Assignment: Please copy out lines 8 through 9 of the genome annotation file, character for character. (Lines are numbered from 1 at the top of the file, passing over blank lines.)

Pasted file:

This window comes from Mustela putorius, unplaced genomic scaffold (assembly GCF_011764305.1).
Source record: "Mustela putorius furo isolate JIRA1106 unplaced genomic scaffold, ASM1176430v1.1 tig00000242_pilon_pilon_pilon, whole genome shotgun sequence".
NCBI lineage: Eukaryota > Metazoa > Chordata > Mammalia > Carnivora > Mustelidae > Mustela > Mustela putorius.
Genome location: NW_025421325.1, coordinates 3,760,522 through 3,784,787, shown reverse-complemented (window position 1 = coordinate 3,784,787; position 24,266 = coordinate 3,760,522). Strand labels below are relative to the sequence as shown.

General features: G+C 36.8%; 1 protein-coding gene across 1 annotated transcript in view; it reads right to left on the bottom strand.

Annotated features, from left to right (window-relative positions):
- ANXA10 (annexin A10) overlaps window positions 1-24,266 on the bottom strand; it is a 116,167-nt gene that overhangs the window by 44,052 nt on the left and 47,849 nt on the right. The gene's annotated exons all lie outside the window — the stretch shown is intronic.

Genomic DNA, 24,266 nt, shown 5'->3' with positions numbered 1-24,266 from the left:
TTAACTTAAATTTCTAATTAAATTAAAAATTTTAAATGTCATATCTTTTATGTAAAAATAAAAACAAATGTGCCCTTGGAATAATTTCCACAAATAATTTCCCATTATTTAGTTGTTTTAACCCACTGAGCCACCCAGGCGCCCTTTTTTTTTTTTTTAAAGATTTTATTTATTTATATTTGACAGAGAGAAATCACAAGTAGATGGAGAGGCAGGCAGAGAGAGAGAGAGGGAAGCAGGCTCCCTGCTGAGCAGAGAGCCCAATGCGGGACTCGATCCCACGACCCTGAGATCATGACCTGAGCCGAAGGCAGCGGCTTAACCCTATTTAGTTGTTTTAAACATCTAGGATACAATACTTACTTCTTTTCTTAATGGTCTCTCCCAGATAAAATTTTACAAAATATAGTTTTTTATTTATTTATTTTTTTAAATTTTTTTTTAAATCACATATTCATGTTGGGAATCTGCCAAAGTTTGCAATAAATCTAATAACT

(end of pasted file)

Genomic DNA, 24,266 nt, shown 5'->3' with positions numbered 1-24,266 from the left:
TTAACTTAAATTTCTAATTAAATTAAAAATTTTAAATGTCATATCTTTTATGTAAAAATAAAAACAAATGTGCCCTTGGAATAATTTCCACAAATAATTTCCCATTATTTAGTTGTTTTAACCCACTGAGCCACCCAGGCGCCCTTTTTTTTTTTTTTAAAGATTTTATTTATTTATATTTGACAGAGAGAAATCACAAGTAGATGGAGAGGCAGGCAGAGAGAGAGAGAGGGAAGCAGGCTCCCTGCTGAGCAGAGAGCCCAATGCGGGACTCGATCCCACGACCCTGAGATCATGACCTGAGCCGAAGGCAGCGGCTTAACCCTATTTAGTTGTTTTAAACATCTAGGATACAATACTTACTTCTTTTCTTAATGGTCTCTCCCAGATAAAATTTTACAAAATATAGTTTTTTATTTATTTATTTTTTTAAATTTTTTTTTAAATCACATATTCATGTTGGGAATCTGCCAAAGTTTGCAATAAATCTAATAACT